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Obama’s UN Climate Pledge Could Be Undone By Legal & Legislative Challenges

Mark Drajem, Bloomberg

President Barack Obama’s pledge to the United Nations Tuesday to sharply cut greenhouse-gas emissions relies on being able to rebuff legal and legislative challenges — and the continuing availability of cheap natural gas.

It’s no slam dunk. A coal-industry suit over the Environmental Protection Agency’s plan to force reductions in emissions from power plants is set for argument in federal court next month, and Republican leaders are prodding states to refuse to implement the rules in any case. More court challenges are likely after the rule gets finalized this year.

Efforts to cut methane emissions from oil and gas drilling, raise mileage standards for trucks and increase the efficiency of household appliances all face their own challenges, and some may be undone by a future president who doesn’t share Obama’s conviction that fighting global warming should be a top priority. 

“The administration is taking the first steps,” said Peter Ogden, a senior fellow at the Center for American Progress in Washington and former White House climate adviser. “The challenge for getting all the way there will be one for future administrations and future Congresses.”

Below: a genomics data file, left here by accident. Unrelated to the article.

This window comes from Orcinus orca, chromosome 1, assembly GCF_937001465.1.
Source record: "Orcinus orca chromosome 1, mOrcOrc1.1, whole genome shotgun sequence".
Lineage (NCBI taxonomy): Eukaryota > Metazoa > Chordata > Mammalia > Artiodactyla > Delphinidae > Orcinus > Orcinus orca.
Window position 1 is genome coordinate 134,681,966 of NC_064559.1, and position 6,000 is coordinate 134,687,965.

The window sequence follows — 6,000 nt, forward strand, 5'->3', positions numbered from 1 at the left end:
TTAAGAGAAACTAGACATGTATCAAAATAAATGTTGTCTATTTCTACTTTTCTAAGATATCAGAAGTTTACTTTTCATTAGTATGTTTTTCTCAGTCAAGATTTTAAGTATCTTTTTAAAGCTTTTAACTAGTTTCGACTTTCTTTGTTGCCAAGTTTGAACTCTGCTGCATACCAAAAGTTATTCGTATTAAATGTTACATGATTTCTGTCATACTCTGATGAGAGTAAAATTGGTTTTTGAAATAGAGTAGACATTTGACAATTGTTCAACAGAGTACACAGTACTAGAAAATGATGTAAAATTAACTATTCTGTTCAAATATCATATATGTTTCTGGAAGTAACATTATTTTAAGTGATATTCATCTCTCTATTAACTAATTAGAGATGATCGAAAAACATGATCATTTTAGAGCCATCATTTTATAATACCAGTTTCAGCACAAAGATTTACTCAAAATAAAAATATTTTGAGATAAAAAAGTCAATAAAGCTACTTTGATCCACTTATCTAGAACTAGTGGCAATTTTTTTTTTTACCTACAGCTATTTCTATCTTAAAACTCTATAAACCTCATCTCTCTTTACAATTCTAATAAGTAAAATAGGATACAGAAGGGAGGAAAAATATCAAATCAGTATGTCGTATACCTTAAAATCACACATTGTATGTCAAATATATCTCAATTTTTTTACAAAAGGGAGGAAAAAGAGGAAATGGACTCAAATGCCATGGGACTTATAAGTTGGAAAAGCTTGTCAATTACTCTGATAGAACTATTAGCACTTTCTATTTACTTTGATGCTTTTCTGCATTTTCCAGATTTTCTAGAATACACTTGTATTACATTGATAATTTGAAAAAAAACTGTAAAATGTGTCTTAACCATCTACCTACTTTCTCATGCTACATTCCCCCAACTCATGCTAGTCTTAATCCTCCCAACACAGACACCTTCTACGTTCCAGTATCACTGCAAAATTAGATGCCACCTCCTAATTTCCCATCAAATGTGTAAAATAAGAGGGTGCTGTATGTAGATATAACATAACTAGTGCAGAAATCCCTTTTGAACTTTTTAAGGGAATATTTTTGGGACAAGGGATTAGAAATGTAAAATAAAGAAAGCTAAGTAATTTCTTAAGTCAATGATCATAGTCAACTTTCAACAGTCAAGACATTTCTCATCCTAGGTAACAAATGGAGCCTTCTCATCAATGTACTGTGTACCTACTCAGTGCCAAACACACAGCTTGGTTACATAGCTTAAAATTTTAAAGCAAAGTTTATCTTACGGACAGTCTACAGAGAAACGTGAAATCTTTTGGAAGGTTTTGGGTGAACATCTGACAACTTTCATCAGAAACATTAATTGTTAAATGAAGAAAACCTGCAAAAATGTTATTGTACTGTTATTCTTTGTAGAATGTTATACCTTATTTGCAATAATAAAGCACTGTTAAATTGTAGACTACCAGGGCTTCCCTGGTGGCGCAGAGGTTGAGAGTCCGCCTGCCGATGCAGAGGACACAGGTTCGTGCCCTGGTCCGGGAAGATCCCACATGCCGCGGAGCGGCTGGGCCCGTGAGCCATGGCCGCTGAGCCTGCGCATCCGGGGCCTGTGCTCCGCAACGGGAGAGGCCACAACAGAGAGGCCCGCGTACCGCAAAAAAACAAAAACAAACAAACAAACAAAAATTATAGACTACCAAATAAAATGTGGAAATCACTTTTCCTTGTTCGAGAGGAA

Obama, who made fighting climate change a priority in his second term, submitted Tuesday a plan he outlined in November to slash U.S. greenhouse gases by more than a quarter over the next decade. The filing with the UN is intended to boost talks among 190 nations that are set to conclude in Paris this December with an agreement on how each nation will tackle the issue in 2020 and beyond. […]

Court Test

“The harder part is getting the policymakers to stick with it,” Webber said. “I’m optimistic, even though I have no reason to be.”

The power plant rule faces its first court test next month, and the final rule, set to come out within the next six months, is likely to be litigated all the way to the Supreme Court, EPA Administrator Gina McCarthy said Monday. Harvard University law professor Laurence Tribe, who was hired by coal producer Peabody Energy Corp., argues the rule violates the Constitution and should be tossed out by the courts.

Senate Majority Leader Mitch McConnell, a Republican from coal-rich Kentucky, has urged states not to implement plans to meet the EPA goals, which could complicate the so-called Clean Power Plan.

“Even if the job-killing and likely illegal Clean Power Plan were fully implemented, the United States could not meet the targets laid out in this proposed new plan,” McConnell said Tuesday in a statement. “Our international partners should proceed with caution before entering into a binding, unattainable deal.”

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